It was nice cooking under our new 10x14 tarp lugged and carried by the Polish donkey. Muffins and Dumpstermouth set it up between our two tents and we had a nice dining room for the night. Despite the nasty weather, we cooked up a fest of pepperoni and basmati rice tacos. For dessert there was peanut butter, honey, and Nutella heaped on trail mix.
We went to sleep early as the temperature dropped with dreams of the Roan Highlands spinning about in our heads. When we woke up it was briefly sunny, and the clouds soon took over. Up to Roan we went. Roan Muffins Clouds (CLICK FOR VIDEO)
Roan was off in the distance. We could see about 50% of the base of the mountain, but the top was hidden way up in the clouds. Soon, we would be up in those clouds and damp again. The climb up was quick for us. It took under 2 hours to reach the top, where visibility was about 10 feet and everything was dripping. The cold dampness was back, and clouds whipped around us like tattered wraiths.
We skipped down to the Roan Mountain Shelter and explored it for its novelty of being the highest shelter on the AT. We vowed not to eat or touch anything at the shelter because we were all still wary of the Hiker Plague. The shelter is one of the few that actually have all 4 sides enclosed. There was also a ladder that led up through the ceiling to a loft, and it even had a front door!
We headed down to the parking lot at Carvers Gap around mile 377.3 and ate lunch there. The sun and clouds played a cruel game on us as we ate. The sun would come out for a moment and warm us up to nearly sweating, and then the wind would blow in more clouds and we would cool back down to a shiver. Josh was screaming at the sky for it to quit.
From Carvers Gap we climbed up and over a series of balds low enough to be under the clouds and not in them. There, we took pictures and rolled some videos of the cloud line breaking just over the edge of the mountains. On one side of the mountain it was clear, calm, and sunny with views that stretched for hundreds of miles. On the other, there was nothing but white out cloud and gale winds. The sunshine was just out of reach.
On the other side of Jane Bald around mile 378.7 the weather took a turn for the worst. After teasing us all day the sun finally disappeared behind a thick veil of fog and cloud drip. Cloud drip is not rain, no it’s when the air is 100% humid and cold so all the trees gather the moisture in their branches and drip it to the ground.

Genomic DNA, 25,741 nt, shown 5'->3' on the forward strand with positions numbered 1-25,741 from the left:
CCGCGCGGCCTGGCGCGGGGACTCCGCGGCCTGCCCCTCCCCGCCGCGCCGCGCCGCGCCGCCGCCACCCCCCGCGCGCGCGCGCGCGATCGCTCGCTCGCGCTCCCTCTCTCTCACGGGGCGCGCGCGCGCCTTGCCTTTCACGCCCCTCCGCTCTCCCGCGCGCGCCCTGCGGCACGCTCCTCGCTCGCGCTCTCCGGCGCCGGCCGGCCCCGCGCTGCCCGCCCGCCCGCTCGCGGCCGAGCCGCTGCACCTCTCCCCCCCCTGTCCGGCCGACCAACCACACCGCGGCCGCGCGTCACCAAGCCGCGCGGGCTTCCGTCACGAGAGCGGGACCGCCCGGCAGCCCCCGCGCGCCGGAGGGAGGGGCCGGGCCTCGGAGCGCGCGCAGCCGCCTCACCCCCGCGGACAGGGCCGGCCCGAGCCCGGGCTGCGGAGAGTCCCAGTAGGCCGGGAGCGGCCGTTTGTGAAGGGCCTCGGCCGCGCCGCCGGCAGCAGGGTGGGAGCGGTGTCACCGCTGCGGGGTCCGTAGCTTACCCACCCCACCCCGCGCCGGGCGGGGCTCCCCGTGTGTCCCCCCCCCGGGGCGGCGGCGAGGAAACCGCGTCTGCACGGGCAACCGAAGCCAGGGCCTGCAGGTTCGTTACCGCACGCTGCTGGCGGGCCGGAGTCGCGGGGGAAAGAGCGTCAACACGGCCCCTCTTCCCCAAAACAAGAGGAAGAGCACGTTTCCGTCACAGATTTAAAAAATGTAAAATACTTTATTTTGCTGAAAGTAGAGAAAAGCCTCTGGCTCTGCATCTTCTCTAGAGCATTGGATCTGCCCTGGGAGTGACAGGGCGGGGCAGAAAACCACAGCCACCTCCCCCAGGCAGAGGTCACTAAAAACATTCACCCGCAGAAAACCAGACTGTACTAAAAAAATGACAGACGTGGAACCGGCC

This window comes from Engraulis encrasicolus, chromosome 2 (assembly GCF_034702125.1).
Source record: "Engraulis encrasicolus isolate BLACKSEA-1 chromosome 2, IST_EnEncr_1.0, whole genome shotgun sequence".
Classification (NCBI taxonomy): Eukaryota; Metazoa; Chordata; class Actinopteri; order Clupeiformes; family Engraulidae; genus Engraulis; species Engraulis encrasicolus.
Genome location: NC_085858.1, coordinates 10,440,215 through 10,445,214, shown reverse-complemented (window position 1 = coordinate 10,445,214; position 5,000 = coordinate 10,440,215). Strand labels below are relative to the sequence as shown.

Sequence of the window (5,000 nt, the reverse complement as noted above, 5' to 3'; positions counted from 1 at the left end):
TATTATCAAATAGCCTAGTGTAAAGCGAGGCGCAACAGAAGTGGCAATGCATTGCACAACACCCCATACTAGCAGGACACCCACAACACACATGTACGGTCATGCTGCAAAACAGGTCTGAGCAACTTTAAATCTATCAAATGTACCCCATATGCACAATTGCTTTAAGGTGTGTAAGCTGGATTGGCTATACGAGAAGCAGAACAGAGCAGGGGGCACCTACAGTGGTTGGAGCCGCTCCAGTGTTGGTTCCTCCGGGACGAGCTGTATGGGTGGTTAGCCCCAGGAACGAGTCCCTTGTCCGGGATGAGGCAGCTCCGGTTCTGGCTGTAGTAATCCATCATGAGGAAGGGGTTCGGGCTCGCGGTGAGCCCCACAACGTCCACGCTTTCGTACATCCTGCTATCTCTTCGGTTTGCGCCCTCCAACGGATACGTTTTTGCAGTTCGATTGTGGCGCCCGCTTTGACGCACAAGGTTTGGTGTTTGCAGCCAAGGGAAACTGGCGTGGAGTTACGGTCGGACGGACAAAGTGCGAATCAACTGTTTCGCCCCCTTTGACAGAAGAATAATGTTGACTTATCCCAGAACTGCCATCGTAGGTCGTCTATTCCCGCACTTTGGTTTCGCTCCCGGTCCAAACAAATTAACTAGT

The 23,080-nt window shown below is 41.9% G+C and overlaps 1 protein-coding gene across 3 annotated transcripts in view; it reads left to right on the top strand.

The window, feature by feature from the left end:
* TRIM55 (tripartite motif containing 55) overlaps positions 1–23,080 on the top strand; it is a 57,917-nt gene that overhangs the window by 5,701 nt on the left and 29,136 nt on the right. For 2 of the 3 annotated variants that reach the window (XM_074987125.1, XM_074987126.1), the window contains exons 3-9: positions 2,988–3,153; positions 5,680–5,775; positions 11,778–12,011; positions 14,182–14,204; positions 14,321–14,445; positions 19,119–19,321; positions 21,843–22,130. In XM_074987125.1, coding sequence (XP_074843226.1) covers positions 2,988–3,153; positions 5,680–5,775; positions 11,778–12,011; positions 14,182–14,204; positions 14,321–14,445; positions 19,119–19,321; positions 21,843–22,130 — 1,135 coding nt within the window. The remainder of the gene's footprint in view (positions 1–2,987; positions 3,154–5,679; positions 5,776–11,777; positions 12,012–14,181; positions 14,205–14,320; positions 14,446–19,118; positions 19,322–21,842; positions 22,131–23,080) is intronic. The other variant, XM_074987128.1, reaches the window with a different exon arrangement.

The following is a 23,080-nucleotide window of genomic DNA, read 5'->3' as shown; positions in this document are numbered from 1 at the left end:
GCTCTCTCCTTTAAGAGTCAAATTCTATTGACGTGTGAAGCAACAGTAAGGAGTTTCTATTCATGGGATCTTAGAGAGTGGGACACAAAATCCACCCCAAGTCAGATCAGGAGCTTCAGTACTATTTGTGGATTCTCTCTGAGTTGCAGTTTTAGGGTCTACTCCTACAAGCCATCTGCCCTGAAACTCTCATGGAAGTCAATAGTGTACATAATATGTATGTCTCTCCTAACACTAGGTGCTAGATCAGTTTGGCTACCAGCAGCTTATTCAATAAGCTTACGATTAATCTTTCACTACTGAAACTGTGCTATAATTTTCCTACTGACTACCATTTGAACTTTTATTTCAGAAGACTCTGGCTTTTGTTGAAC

Muffins, Josh, and Dumpstermouth had gotten ahead of Mr. Dallas who was tinkering with his camera in the fog and changing into warmer clothes.
The plan was to hike to “Bradley Gap” near mile 385.8. It was only about 2 miles away from where they had separated. The sun was setting. The winds were increasing, and the intensity of the cloud drip escalated. Bradley Gap has no tree cover, it is an exposed mountaintop with grassy rolling fields up in the jet stream, we did not know this.
Muffins, Dumpstermouth, and Josh hiked straight through Bradley Gap without even realizing it until they were about a mile past it up on Little Hump. It’s hard to notice a campsite and water source in gale force winds damp as a wet towel and thick as pea soup. The “water source” was a trampled mud pit and the “campsites” were invisible behind a swirling gray howling cloud. Needless to say, there was no staying there for the night.
They followed the deeply rutted trail down and out of the clouds to Doll Flats at mile 389.6. They arrived as darkness was falling. The cold gales persisted. The tents set up by Muffins and Dumpstermouth handled the wind, inside there was peace.
3 hours later around 10:20 Mr. Dallas arrived at the Doll Flats. He got to do it all in the dark. Headlamps don’t help much in the clouds. Ambient light, and the trusty white swatches beside the old mud trench guided him out of the madness. Dinner was ready before 11:00 and after nearly 20 miles everyone was asleep before midnight.
Before crossing the gap of death’s breath and summiting Little Hump twice, in dark behind a boulder, Mr. Dallas listened to the jet like roar. He could see his feet, and about a foot past that. He double checked the map, and took a deep breath; this was going to be fun.
One step out from behind the rock and into the open, and he was on his face in the grass tackled by the wind with 5 more miles to go.
BONUS VIDEO FROM THE SMOKIES. Check out the cold from the Fire tower. Tower0
Authored by Mr. Dallas